Introducing Class 1: Gardian
Martijn Lukaart, Kelly Ferwerda, Mats Rietdijk & Tolga Paksoy
These days, we can use technology to measure several aspects of our daily lives. Need a step counter to tell you if you’re being active enough? A calorie counter to police your diet? A way to measure your sleep cycle? Then head to the app store, where all these services are downloadable at a touch of a button. We like to be kept up-to-date with how our bodies are doing through our smartphones, but what about the wellbeing of our houseplants? Martijn Lukaart talks to us about, Gardian, the new plant-monitoring app which measures water, temperature and light and brings plant care into this quantitative lifestyle
How did the idea for the Gardian app come about?
Our team has a very technical background. We brainstormed our idea for Gardian during a Hackathon, an intensive session where people come together to programme and generate innovative concepts. We wanted to solve our collective problem of our houseplants always dying so we got together and ‘hacked’ a solution, which turned out to be the basis for the Gardian app. Basically Gardian is a way of letting plants communicate with people. It tells you when your plant needs water, more light, if it’s too hot or cold or even if it’s fallen over. We wanted to share this solution with the rest of the world and see if we could turn this into a sustainable business.
How does Gardian work exactly?
Gardian consists of two elements: hardware and software. Our hardware is the sensors which we place next to the plant in order to measure moisture, light intensity and temperature. These sensors can communicate directly to our servers so we can connect everything we receive from them to the end user via our software, a mobile app. If the sensor detects that a plant needs some extra attention, then we send a proactive notification to the plant owner. In this way, we provide support and peace of mind about your plant being happy.
How do you think businesses using green technology such as Gardian can affect the floriculture industry?
By using technology to provide knowledge to plant and flower consumers, we can definitely have a positive impact on the sector. We found out that when consumers buy plants, they are uncertain about how to take care of them. Therefore, we know that there is a demand for customised and proactive information. Gardian takes away the anxiety of buying new plants by providing the consumer with knowledge. Also, people are often hesitant to buy plants as gifts because they don’t want to put the pressure and responsibility of taking care of a plant on another person. By relieving this stress, Gardian can also remove this barrier.
How do you think businesses such as yours are changing the way we interact with plants?
Initiatives such as Gardian are helping create a more intimate connection between plants and people using new technology. With our smart plant-monitoring app, we’re also bringing the act of growing plants at home into the ‘Quantified Self’ movement. Basically, this is a movement that aims to measure all aspects of our daily lives with technological devices such as running trackers and sleeping cycle apps, but it also reflects a larger trend of wanting to understand and quantify yourself and the things around you. We also want to gamify plant care by making it fun and interactive. We have the idea of introducing a Tamagotchi-like interface for our app, in which the plant, like the famous 90s digital pet, asks you to take care of it.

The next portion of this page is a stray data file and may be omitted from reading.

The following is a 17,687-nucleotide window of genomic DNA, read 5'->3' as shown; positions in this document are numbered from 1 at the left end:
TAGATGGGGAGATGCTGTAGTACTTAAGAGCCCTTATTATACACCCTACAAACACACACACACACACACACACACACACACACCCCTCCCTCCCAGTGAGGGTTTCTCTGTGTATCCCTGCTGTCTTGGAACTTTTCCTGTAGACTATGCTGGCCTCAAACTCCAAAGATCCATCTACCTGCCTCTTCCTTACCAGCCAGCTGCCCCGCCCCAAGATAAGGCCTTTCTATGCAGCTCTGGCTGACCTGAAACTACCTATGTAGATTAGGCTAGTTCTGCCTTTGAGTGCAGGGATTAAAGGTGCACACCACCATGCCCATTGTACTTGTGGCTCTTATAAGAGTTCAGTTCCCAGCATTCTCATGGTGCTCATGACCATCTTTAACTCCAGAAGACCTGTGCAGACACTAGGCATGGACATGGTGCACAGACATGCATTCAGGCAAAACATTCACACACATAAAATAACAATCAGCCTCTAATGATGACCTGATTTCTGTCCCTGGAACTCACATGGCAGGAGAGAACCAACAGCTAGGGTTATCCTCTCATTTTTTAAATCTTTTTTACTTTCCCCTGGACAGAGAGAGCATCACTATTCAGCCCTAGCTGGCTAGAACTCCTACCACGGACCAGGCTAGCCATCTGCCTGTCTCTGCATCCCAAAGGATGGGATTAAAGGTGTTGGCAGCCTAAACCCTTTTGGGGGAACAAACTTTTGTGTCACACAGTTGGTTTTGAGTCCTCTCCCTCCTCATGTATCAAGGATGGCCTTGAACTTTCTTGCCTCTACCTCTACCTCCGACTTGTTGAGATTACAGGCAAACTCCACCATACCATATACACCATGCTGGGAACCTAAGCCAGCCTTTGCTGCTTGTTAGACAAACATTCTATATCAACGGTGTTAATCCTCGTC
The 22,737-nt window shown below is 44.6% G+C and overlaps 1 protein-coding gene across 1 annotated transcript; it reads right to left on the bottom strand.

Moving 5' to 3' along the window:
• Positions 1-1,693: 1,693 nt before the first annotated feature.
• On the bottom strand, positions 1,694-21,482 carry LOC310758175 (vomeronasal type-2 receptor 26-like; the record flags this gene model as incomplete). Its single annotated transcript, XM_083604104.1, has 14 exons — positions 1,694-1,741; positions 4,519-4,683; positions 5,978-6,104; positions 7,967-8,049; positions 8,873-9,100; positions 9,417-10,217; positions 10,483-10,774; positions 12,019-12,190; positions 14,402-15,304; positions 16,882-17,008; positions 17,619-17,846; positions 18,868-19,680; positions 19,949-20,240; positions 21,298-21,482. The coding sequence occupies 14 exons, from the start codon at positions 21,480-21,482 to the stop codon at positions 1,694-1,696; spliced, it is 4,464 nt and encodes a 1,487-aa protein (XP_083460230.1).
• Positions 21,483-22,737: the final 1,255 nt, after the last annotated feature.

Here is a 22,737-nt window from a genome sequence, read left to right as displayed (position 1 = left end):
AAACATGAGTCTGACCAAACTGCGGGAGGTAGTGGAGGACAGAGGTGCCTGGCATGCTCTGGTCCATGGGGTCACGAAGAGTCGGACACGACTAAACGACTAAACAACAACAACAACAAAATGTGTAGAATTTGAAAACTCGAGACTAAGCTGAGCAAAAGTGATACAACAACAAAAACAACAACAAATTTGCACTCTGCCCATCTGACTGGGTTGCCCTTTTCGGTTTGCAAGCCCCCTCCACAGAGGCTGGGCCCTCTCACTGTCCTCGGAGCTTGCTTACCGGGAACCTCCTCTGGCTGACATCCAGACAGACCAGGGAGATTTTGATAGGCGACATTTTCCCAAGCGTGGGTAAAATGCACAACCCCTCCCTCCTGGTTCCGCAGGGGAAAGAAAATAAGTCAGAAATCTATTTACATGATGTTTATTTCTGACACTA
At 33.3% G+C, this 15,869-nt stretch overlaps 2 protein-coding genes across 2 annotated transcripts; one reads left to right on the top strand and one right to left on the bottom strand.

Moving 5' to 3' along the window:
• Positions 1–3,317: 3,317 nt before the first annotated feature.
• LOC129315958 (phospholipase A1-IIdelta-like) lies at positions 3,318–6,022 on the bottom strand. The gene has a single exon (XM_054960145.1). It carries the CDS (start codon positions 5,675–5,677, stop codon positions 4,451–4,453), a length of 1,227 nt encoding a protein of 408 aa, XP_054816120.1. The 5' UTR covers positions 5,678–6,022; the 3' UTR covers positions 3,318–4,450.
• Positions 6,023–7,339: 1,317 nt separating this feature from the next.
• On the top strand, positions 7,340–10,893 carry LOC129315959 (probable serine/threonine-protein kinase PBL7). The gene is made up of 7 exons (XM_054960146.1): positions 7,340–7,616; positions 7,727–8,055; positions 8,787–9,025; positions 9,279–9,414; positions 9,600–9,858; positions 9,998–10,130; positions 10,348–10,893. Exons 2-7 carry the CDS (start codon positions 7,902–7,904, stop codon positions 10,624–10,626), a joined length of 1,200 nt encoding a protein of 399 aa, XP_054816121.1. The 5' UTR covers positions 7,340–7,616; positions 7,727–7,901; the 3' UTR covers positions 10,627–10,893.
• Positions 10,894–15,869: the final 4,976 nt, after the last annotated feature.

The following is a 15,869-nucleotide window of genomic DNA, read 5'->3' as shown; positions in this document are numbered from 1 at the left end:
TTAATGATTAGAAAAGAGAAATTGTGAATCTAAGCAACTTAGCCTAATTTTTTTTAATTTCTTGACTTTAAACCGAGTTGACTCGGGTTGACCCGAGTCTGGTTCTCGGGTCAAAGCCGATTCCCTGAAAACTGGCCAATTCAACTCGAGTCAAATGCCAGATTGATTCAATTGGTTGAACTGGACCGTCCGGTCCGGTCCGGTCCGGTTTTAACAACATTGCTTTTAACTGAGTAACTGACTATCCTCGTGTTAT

What are some of the biggest challenges you have faced since beginning Gardian?
The biggest challenge so far is actually where we are right now. We’re in the beginning stages of trying to identify who our target group is. That’s what Let it Grow is helping us with right now. Over the last few weeks of classes, we’ve created buyer personas. Obviously, we find we that the people we can relate to most are people like ourselves; tech savvy, early adopters who are interested in the ‘Internet of things’, that is, the idea that physical objects such as mobile phones, coffee makers and washing machines are connected to an Internet network. These people often don’t have much knowledge about plant care but they are searching for a simple and tech-based solution that can assist them.
What aspects of Let it Grow Lab’s Incubation Programme are you most enthusiastic about?
We were struggling with how we could move this into a sustainable business, so the coaching, consulting, networking and support that Let it Grow offers us is very valuable. We also find brainstorming with the other Class 1 teams very stimulating as well our location at B Amsterdam; it’s really the startup hub of the Netherlands where everything happens, a real hotspot for innovation.
What has been the biggest learning curve since you applied to the programme?
I was just surprise to learn how easy it was to talk to people. Through Let it Grow, Royal FloraHolland is really showing the world that they are open to innovation. They are literally calling out and saying “come to us with your good ideas, we will listen, talk with you and we will take you seriously”. This was a huge surprise for me. I’m an entrepreneur and it’s not often that I come across companies that are so welcoming. Often you have to prove yourself first and if you have a thousand customers then you can start to think about approaching people in the industry. Our experience with Let it Grow has been very positive and it’s given us the wind in our sails.